Another factor helping advance the adoption of DR is customers’ expanding efforts to reduce and monitor dose exposure. Dose measurement and reduction have been hot topics outside the imaging community in recent years. The broader healthcare community, the general public, and government have become increasingly aware of radiation exposure issues. As of July 1, California law requires dose reporting for CT exams. Radiography system customers are expressing the desire to minimize, measure, and record dose information, according to several vendors interviewed for this article.

“Our products are being challenged to new levels of patients safety and dose efficiency,” says Rob Fabrizio, director of marketing and development for Fujifilm’s digital X-ray product line. Fabrizio notes that Fujifilm’s newest FDR D-EVO detector can help imagers reduce radiation exposure 40% to 70% below levels associated with CR and 20% lower than some DR systems. He says potential customers are increasingly demanding side-by-side demos and asking vendors to show how their systems will lower dose in their hospitals.

Ybarra adds that he sees exposure concerns manifest in potential customers wanting to know how a given radiography system will help the department record and manage exposure as part of quality assurance efforts. He says Toshiba offers DICOM-compliant structured dose reporting so facilities can gather and monitor exposure.

Widmann notes that affordability and value are the prime drivers in the current imaging economy, but dose management is clearly on the minds of potential customers.

Fabrizio expresses a similar view as Whitman, citing cost and value, dose, and patient throughput as the primary prepurchase requirements for DR products—supported by quality customer service and support.

Imaging system customers have multiple options to meet virtually every general radiography need, as illustrated in the vendor descriptions systems below. And this article does not even address the combined X-ray/fluoroscopy systems available on the market. Making a good purchase may hinge on identifying your answers to the considerations mentioned in this article and investigating how they match up to the various provider offerings.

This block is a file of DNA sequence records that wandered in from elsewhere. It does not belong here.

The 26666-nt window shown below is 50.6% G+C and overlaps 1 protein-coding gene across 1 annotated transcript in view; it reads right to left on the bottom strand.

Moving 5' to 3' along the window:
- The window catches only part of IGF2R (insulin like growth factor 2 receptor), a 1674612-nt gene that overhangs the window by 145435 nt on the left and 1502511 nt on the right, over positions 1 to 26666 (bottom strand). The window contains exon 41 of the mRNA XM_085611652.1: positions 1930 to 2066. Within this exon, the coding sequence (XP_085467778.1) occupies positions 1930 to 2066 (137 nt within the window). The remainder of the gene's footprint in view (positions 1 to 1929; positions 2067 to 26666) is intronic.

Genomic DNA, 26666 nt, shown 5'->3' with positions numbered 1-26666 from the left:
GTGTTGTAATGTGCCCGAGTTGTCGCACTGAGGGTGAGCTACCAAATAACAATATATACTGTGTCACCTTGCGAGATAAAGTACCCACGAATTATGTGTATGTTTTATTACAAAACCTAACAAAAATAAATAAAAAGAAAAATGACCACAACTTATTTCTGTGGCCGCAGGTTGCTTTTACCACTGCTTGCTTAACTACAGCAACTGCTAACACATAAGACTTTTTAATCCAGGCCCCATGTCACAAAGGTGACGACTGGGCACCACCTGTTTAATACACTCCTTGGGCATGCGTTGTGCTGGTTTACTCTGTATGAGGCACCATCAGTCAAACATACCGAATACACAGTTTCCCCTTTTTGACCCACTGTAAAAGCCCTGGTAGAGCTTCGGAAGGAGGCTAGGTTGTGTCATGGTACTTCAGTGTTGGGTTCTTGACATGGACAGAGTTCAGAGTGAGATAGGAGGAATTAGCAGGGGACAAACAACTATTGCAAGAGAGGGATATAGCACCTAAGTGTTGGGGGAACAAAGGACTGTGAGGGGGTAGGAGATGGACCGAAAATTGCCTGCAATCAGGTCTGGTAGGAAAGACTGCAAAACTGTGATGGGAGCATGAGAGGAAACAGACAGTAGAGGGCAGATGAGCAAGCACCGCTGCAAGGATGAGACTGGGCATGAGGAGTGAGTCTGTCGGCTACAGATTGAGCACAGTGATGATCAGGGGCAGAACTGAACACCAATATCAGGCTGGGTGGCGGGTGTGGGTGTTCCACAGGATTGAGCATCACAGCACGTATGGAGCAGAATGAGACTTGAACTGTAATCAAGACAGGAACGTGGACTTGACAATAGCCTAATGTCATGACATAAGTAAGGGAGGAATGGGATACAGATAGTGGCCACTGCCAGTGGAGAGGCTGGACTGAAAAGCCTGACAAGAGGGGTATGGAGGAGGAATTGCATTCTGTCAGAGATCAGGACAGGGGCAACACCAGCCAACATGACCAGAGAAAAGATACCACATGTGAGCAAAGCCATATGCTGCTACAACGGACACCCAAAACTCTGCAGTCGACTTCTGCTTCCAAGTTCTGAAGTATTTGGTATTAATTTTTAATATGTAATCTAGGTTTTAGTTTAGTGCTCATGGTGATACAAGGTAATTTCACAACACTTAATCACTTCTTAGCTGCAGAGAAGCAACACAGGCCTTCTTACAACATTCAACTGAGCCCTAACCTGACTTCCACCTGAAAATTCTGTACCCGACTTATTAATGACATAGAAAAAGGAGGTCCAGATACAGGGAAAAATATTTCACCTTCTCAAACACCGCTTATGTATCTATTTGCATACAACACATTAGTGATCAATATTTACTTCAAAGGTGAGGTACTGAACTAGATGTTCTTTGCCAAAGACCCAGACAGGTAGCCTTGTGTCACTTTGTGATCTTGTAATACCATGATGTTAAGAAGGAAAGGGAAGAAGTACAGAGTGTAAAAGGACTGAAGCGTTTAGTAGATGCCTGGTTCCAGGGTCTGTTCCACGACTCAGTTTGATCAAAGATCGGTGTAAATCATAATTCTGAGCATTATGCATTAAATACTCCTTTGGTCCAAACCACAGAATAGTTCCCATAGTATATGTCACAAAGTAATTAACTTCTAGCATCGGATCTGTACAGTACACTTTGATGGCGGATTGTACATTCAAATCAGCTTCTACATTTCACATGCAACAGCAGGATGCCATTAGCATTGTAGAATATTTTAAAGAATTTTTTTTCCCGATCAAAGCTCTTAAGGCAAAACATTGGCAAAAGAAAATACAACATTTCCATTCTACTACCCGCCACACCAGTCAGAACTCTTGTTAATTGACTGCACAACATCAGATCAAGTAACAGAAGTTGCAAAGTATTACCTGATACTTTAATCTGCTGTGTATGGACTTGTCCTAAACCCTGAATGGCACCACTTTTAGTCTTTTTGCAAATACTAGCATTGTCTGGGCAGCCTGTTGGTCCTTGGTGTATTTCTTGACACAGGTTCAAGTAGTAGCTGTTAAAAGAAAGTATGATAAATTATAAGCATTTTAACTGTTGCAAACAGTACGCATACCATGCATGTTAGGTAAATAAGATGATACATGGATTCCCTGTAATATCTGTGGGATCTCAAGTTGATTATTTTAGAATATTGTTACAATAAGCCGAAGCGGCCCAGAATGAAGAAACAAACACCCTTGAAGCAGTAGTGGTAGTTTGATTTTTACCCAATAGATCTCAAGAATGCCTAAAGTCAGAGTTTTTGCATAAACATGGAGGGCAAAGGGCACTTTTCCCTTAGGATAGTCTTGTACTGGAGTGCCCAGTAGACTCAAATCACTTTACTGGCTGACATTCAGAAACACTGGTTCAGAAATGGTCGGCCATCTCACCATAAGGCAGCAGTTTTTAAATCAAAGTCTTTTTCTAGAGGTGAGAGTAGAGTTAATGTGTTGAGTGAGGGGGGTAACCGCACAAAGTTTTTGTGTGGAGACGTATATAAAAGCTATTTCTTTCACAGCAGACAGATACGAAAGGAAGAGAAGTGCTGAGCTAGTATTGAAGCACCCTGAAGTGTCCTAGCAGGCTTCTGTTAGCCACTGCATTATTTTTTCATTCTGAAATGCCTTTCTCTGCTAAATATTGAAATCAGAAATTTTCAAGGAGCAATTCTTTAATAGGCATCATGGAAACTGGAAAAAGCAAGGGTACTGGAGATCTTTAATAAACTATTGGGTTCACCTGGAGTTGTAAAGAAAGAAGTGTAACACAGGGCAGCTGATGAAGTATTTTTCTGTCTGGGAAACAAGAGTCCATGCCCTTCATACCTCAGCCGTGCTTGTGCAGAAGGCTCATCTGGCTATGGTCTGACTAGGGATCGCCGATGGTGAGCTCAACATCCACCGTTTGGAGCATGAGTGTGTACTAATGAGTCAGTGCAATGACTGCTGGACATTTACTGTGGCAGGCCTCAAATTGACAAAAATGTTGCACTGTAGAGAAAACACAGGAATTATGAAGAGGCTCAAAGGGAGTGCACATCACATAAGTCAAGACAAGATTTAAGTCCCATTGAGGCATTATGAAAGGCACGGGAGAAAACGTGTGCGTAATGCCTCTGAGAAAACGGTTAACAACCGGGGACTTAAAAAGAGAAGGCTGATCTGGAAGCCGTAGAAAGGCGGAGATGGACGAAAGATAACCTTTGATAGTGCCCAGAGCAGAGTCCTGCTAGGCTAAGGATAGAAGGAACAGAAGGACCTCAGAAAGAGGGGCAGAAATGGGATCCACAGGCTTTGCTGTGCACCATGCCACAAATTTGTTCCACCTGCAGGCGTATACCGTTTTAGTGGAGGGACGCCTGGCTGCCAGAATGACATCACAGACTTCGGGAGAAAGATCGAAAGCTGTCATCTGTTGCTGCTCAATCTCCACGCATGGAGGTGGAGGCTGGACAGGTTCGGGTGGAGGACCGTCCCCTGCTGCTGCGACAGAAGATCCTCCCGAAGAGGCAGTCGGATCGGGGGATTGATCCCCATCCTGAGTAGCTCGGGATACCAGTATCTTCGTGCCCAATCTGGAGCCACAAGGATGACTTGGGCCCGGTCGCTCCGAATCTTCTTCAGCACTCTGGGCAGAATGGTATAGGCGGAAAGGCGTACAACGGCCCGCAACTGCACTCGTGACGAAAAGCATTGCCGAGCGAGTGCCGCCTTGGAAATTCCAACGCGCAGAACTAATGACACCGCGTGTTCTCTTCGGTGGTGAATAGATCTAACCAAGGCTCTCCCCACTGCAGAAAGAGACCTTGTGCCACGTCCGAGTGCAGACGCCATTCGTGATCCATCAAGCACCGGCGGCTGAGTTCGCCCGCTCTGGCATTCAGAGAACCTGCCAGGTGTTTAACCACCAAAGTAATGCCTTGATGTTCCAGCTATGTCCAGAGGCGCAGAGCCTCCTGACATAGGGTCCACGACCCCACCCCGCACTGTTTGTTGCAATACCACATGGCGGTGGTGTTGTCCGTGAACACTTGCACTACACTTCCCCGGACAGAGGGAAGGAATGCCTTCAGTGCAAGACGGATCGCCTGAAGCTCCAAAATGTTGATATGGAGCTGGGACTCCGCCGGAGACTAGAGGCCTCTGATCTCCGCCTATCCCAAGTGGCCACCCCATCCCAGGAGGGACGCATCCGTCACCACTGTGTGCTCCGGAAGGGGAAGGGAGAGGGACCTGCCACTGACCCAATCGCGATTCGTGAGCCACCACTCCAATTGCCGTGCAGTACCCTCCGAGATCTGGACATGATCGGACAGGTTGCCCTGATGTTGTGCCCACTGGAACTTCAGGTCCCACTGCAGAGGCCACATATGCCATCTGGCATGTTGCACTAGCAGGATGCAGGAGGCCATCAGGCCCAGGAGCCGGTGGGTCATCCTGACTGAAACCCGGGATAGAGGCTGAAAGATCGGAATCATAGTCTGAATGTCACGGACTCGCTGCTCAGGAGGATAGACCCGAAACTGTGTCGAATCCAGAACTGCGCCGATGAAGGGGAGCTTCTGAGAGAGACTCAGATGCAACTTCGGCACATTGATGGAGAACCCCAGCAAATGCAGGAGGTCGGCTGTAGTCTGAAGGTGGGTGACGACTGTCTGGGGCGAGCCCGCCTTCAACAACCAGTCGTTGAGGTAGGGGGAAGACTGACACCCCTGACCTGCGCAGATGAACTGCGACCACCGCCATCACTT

Canon: With its RadPRO FM, URS, and Elite systems, Canon offers three versions of general DR systems that can be configured in floor-mounted or overhead systems. Canon also offers a wide array of wireless, fixed, and corded digital detectors. Ji says Canon’s installations appear to be evenly split between new systems and upgrades/retrofits. One popular upgrade is for GE’s popular AMX-4 portable radiography systems.

Ji says the multiple offerings help serve customers who realize it’s time to go digital—or that CR didn’t bring the anticipated workflow benefits—but have very different needs in their radiography departments.

Carestream Health: The company’s DRX-1 wireless detector launched the wireless detector trend and introduced the idea of retrofitting analog systems with DR detectors. The DRX-1 was ranked third in the 2011 KLAS report. The DRX-Evolution is a ceiling-mounted room designed for the DRX detector. Carestream also offers its floor-mounted DRX-Ascend system, which also utilizes the DRX detector. The DRX-Ascend components come from Carestream’s purchase of Quantum in 2010. It operates Quantum as a subsidiary, and the Q-Rad system remains available through distributors.

Carestream offers six different versions and sizes of its detectors for different customer uses. “We want to offer a variety of solutions so we’re not forcing a system where it’s not warranted,” Titus says.

Fujifilm: The company offers a full range of general DR systems, including its FDR AcSelerate Suite and new FDR D-EVO Suite to its retrofit packages for existing systems that feature the FDR D-EVO wireless detector. Ceiling- and floor-mounted systems are available as well as heavily automated and manual solutions. Its FDR Velocity Speed Suite was ranked a close second in the 2011 KLAS report. (The company’s FDR D-EVO system had just hit the market when that report was published, and there wasn’t enough data available for KLAS to include it in its rankings.)